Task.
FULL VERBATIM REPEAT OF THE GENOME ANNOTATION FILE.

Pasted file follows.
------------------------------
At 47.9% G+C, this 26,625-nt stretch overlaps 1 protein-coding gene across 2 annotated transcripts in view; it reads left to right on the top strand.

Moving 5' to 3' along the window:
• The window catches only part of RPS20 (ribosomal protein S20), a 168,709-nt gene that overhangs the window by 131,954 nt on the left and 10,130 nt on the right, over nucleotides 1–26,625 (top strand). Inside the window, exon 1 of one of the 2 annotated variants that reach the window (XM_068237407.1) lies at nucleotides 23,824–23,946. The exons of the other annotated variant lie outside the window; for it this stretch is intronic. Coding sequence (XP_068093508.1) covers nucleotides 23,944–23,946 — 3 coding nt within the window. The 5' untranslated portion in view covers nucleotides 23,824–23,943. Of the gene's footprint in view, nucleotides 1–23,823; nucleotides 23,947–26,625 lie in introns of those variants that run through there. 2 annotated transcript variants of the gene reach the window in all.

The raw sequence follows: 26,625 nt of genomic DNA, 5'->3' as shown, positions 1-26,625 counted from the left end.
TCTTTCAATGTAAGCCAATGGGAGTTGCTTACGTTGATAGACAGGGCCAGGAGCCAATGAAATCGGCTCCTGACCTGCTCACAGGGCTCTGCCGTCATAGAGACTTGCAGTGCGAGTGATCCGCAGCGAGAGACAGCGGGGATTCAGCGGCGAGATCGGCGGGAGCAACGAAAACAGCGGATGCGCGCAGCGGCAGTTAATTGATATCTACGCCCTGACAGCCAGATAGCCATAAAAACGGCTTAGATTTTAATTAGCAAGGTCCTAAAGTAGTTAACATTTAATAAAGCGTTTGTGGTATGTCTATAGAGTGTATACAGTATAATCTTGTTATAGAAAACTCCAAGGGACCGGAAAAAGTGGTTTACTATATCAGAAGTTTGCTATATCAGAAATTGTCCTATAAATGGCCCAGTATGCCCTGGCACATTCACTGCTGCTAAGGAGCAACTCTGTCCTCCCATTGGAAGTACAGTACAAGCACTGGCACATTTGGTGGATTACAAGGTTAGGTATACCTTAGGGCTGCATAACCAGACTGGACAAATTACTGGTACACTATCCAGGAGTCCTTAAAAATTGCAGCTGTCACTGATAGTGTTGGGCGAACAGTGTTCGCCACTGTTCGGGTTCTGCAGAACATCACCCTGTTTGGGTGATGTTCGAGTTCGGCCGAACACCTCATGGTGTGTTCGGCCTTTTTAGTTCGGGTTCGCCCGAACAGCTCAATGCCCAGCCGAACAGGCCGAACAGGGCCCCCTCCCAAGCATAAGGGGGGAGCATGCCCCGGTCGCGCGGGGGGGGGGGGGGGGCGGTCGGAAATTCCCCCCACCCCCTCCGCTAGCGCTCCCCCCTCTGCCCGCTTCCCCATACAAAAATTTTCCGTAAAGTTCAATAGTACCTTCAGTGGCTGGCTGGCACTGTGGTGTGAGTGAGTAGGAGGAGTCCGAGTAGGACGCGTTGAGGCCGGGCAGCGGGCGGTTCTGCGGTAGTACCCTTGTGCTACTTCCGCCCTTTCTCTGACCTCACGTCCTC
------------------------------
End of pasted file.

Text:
At 47.9% G+C, this 26,625-nt stretch overlaps 1 protein-coding gene across 2 annotated transcripts in view; it reads left to right on the top strand.

Moving 5' to 3' along the window:
• The window catches only part of RPS20 (ribosomal protein S20), a 168,709-nt gene that overhangs the window by 131,954 nt on the left and 10,130 nt on the right, over nucleotides 1–26,625 (top strand). Inside the window, exon 1 of one of the 2 annotated variants that reach the window (XM_068237407.1) lies at nucleotides 23,824–23,946. The exons of the other annotated variant lie outside the window; for it this stretch is intronic. Coding sequence (XP_068093508.1) covers nucleotides 23,944–23,946 — 3 coding nt within the window. The 5' untranslated portion in view covers nucleotides 23,824–23,943. Of the gene's footprint in view, nucleotides 1–23,823; nucleotides 23,947–26,625 lie in introns of those variants that run through there. 2 annotated transcript variants of the gene reach the window in all.

The raw sequence follows: 26,625 nt of genomic DNA, 5'->3' as shown, positions 1-26,625 counted from the left end.
TCTTTCAATGTAAGCCAATGGGAGTTGCTTACGTTGATAGACAGGGCCAGGAGCCAATGAAATCGGCTCCTGACCTGCTCACAGGGCTCTGCCGTCATAGAGACTTGCAGTGCGAGTGATCCGCAGCGAGAGACAGCGGGGATTCAGCGGCGAGATCGGCGGGAGCAACGAAAACAGCGGATGCGCGCAGCGGCAGTTAATTGATATCTACGCCCTGACAGCCAGATAGCCATAAAAACGGCTTAGATTTTAATTAGCAAGGTCCTAAAGTAGTTAACATTTAATAAAGCGTTTGTGGTATGTCTATAGAGTGTATACAGTATAATCTTGTTATAGAAAACTCCAAGGGACCGGAAAAAGTGGTTTACTATATCAGAAGTTTGCTATATCAGAAATTGTCCTATAAATGGCCCAGTATGCCCTGGCACATTCACTGCTGCTAAGGAGCAACTCTGTCCTCCCATTGGAAGTACAGTACAAGCACTGGCACATTTGGTGGATTACAAGGTTAGGTATACCTTAGGGCTGCATAACCAGACTGGACAAATTACTGGTACACTATCCAGGAGTCCTTAAAAATTGCAGCTGTCACTGATAGTGTTGGGCGAACAGTGTTCGCCACTGTTCGGGTTCTGCAGAACATCACCCTGTTTGGGTGATGTTCGAGTTCGGCCGAACACCTCATGGTGTGTTCGGCCTTTTTAGTTCGGGTTCGCCCGAACAGCTCAATGCCCAGCCGAACAGGCCGAACAGGGCCCCCTCCCAAGCATAAGGGGGGAGCATGCCCCGGTCGCGCGGGGGGGGGGGGGGGGCGGTCGGAAATTCCCCCCACCCCCTCCGCTAGCGCTCCCCCCTCTGCCCGCTTCCCCATACAAAAATTTTCCGTAAAGTTCAATAGTACCTTCAGTGGCTGGCTGGCACTGTGGTGTGAGTGAGTAGGAGGAGTCCGAGTAGGACGCGTTGAGGCCGGGCAGCGGGCGGTTCTGCGGTAGTACCCTTGTGCTACTTCCGCCCTTTCTCTGACCTCACGTCCTC